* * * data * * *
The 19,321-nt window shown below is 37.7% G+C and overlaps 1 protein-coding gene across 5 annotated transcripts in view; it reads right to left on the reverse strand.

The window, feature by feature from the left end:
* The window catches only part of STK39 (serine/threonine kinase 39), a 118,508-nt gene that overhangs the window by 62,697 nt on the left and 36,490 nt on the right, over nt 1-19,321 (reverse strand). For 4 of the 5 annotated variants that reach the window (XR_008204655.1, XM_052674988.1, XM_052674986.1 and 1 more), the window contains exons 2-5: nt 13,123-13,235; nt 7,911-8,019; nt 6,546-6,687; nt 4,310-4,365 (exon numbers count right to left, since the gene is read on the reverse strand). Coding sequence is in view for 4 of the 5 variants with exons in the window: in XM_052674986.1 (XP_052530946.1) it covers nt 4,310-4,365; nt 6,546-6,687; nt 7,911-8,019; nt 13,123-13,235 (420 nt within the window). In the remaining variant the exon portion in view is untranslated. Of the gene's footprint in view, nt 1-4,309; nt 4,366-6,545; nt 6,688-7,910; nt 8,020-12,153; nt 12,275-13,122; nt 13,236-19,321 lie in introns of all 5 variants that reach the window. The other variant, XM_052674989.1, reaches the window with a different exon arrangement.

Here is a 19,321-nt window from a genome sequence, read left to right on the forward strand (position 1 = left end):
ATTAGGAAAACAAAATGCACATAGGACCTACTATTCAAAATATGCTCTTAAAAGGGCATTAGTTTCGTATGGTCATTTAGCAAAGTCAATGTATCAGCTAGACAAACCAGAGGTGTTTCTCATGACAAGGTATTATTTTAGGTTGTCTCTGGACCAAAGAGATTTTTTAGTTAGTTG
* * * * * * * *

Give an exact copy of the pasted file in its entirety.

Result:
The 19,321-nt window shown below is 37.7% G+C and overlaps 1 protein-coding gene across 5 annotated transcripts in view; it reads right to left on the reverse strand.

The window, feature by feature from the left end:
* The window catches only part of STK39 (serine/threonine kinase 39), a 118,508-nt gene that overhangs the window by 62,697 nt on the left and 36,490 nt on the right, over nt 1-19,321 (reverse strand). For 4 of the 5 annotated variants that reach the window (XR_008204655.1, XM_052674988.1, XM_052674986.1 and 1 more), the window contains exons 2-5: nt 13,123-13,235; nt 7,911-8,019; nt 6,546-6,687; nt 4,310-4,365 (exon numbers count right to left, since the gene is read on the reverse strand). Coding sequence is in view for 4 of the 5 variants with exons in the window: in XM_052674986.1 (XP_052530946.1) it covers nt 4,310-4,365; nt 6,546-6,687; nt 7,911-8,019; nt 13,123-13,235 (420 nt within the window). In the remaining variant the exon portion in view is untranslated. Of the gene's footprint in view, nt 1-4,309; nt 4,366-6,545; nt 6,688-7,910; nt 8,020-12,153; nt 12,275-13,122; nt 13,236-19,321 lie in introns of all 5 variants that reach the window. The other variant, XM_052674989.1, reaches the window with a different exon arrangement.

Here is a 19,321-nt window from a genome sequence, read left to right on the forward strand (position 1 = left end):
ATTAGGAAAACAAAATGCACATAGGACCTACTATTCAAAATATGCTCTTAAAAGGGCATTAGTTTCGTATGGTCATTTAGCAAAGTCAATGTATCAGCTAGACAAACCAGAGGTGTTTCTCATGACAAGGTATTATTTTAGGTTGTCTCTGGACCAAAGAGATTTTTTAGTTAGTTG